Nagoya University
名古屋大学
Motto勇気ある知識人 (courageous intellectual)
TypePublic (national)
Established1871; 153 years ago (1871)
(Chartered 1939)
PresidentNaoshi Sugiyama
Academic staff
3,847 (2020)
Undergraduates9,585 (2020)
Postgraduates6,187 (2020)
Location, ,
35°09′17″N 136°58′01″E / 35.15472°N 136.96694°E / 35.15472; 136.96694
CampusUrban,
3.2 km²
ColorsGreen  
Websitenagoya-u.ac.jp

Nagoya University (名古屋大学, Nagoya daigaku), abbreviated to Meidai (名大) or NU,[1] is a Japanese national research university located in Chikusa-ku, Nagoya.

It was established in 1939 as the last of the nine Imperial Universities in the then Empire of Japan, and is now a Designated National University.

The university is the birthplace of the Sakata School of physics and the Hirata School of chemistry. As of 2021, seven Nobel Prize winners have been associated with Nagoya University, the third most in Japan and Asia behind Kyoto University and the University of Tokyo.[2][3]

History

Nagoya Imperial University, one of the representative universities of the Japanese Empire.
Toyoda Auditorium, the landmark of Nagoya University, designed by Fumihiko Maki.
Nagoya University Higashiyama Campus. The university has produced seven Nobel Prize laureates in science.

Nagoya Imperial University was established as the last of the Imperial Universities in 1939 and was later renamed Nagoya University in 1947. Although relatively new as a university, it can trace its roots back to a Temporary Medical School/Public Hospital opened in 1871. Renowned for its contributions in physics and chemistry, the university has been the birthplace of notable scientific advancements such as the Sakata model, the PMNS matrix, the Okazaki fragment, Noyori asymmetric hydrogenation, and the Blue LED.

In March 2018, Nagoya University was chosen as one of the first five Designated National Universities. The Tokai National Higher Education and Research System, which became Japan's largest national higher education corporation, was formed by Nagoya University and Gifu University in April 2020. Both universities are prominent institutions in the Tōkai region.

The Nobel Prizes

Nearly half of the Japanese Nobel laureates in Natural Sciences in the 21st century have ties to Nagoya University, either as alumni or researchers. Among the six Nobel laureates associated with the university, three served as professors and three as alumni. The 2021 Nobel laureate in Physics, Syukuro Manabe, was a specially invited professor at Nagoya University from December 2007 to March 2014.[4]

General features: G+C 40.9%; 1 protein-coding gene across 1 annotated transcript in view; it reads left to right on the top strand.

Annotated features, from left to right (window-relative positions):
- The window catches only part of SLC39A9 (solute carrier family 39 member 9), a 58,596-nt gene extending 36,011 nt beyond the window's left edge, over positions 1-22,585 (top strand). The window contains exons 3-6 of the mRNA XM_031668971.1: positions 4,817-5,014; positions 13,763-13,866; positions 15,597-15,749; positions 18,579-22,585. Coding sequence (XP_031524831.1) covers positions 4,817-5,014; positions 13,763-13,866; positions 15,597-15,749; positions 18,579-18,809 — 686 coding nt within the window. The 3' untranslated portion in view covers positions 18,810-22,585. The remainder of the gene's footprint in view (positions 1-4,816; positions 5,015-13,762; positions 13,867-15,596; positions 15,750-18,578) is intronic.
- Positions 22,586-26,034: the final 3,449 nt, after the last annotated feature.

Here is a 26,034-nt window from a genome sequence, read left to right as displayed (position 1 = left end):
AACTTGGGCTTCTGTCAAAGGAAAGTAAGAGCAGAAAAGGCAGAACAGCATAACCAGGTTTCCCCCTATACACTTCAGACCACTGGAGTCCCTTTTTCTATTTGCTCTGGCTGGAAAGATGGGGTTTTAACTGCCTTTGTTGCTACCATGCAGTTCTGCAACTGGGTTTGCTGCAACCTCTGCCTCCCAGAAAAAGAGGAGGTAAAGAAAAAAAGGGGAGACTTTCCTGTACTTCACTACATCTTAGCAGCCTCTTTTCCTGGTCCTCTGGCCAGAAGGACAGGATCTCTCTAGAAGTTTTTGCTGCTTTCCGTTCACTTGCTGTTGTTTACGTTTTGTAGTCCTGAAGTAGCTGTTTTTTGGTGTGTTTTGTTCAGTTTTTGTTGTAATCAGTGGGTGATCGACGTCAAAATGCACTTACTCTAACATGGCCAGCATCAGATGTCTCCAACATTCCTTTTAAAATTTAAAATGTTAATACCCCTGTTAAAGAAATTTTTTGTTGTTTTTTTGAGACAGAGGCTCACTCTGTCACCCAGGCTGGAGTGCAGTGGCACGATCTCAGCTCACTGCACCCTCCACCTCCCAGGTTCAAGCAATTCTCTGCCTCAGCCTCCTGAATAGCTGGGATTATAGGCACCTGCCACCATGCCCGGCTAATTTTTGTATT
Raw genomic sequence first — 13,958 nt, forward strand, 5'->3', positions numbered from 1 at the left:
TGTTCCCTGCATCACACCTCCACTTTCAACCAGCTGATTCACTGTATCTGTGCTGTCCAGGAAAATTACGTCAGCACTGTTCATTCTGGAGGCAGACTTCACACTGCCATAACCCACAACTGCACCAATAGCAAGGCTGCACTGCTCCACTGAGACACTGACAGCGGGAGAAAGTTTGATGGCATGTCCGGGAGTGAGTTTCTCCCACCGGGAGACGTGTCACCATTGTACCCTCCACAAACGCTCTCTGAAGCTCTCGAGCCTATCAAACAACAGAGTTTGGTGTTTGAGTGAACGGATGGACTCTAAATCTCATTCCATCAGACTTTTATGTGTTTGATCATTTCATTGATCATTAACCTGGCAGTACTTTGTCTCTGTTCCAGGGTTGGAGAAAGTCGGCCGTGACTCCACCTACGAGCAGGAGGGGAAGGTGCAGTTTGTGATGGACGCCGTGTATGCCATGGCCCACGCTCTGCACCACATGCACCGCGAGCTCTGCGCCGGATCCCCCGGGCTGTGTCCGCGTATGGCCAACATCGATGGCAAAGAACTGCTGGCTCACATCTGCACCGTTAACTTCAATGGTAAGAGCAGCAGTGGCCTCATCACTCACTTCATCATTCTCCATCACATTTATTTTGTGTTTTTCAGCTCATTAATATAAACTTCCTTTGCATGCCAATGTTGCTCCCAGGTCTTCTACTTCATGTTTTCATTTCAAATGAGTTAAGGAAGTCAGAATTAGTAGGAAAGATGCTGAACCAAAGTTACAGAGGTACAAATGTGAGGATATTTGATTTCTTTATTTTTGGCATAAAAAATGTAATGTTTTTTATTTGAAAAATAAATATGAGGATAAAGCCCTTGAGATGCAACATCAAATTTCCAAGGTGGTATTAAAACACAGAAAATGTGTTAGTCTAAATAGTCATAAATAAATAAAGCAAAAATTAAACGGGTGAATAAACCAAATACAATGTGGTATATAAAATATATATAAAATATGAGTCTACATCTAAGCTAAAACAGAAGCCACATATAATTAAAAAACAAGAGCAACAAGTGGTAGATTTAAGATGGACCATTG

Overview

Ideals

Nagoya University's Academic Charter emphasises nurturing courageous intellectuals through an education that values independent thought. The university is known for its 'freedom, openness, and enterprising' academic style. From its early days as Nagoya Imperial University, the principle of 'Harmony is to be valued' from the Seventeen-article constitution, championed by its first president, has been a guiding ethos.[5]

Student population

While the majority of its students come from Tōkai region, Nagoya University has a good portion of students from all over Japan.

The school also has many students from abroad. As of 2021, the total student enrolment is 15,771, with a total of over 1,900 international students from more than 110 countries.[6]

Faculties and graduate schools

Faculties

Nagoya University name monument

Graduate schools

Nagoya University Hospital

Research Institutes

Nagoya University houses many research institutes, such as Institute of Transformative Bio-Molecules (ITbM), Institute for Space-Earth Environmental Research (ISEE), Institute of Materials and Systems for Sustainability (IMaSS), and Kobayashi-Masakawa Institute for the Origin of Particles and the Universe (KMI). The university's Earthquake and Volcano Research Center is represented on the national Coordinating Committee for Earthquake Prediction.[7]

Institute of Transformative Bio-Molecules (ITbM)

ITbM was officially launched in April 2013, and is located in the Higashiyama campus of the university. It consists of a team of 14 principal investigators from within Nagoya University and other countries including Switzerland, Germany, Canada, and US.[8] ITbM has five research fields: 'Parasitic plants', 'Chemistry-enabled plant adaptation', 'Clock diseases', 'Chemistry-enabled bioimaging', and 'Nanocarbon chemistry and biology'.[9] Features of ITbM include having mix lab and offices, well-furnished with many high-quality instruments, and having English-speaking staff in the administration to facilitate the internationalization of the institute.[10] ITbM also conducts the International Symposium on Transformative Bio-molecules (ISTbM) yearly in Nagoya, and presents awards such as the Hirata Award and Tsuneko & Reiji Okazaki Award to promising scientists in the fields of organic chemistry and biology.[11]

Institute for Space-Earth Environmental Research (ISEE)

ISEE was established in October 2015, via the integration of the Solar-Terrestrial Environment Laboratory, the Hydrospheric Atmospheric Research Center, and the Center for Chronological Research,[12] and is recognised by MEXT as a "Joint Usage/Research Center".[13] ISEE consists of seven research divisions and three research centers, with interdisciplinary research (termed as 'fusion research') projects undergoing.[14] The institute aims to contribute to solving global environmental issues and the space-related advancement of mankind and society, while also furthering the cooperation between academia and industry.[12] International cooperation and collaborative research are key features of ISEE, including a yearly international symposium, the ISEE Summer Internship which accepts students from domestic and foreign universities, several ongoing international programs and projects, among many more.[15]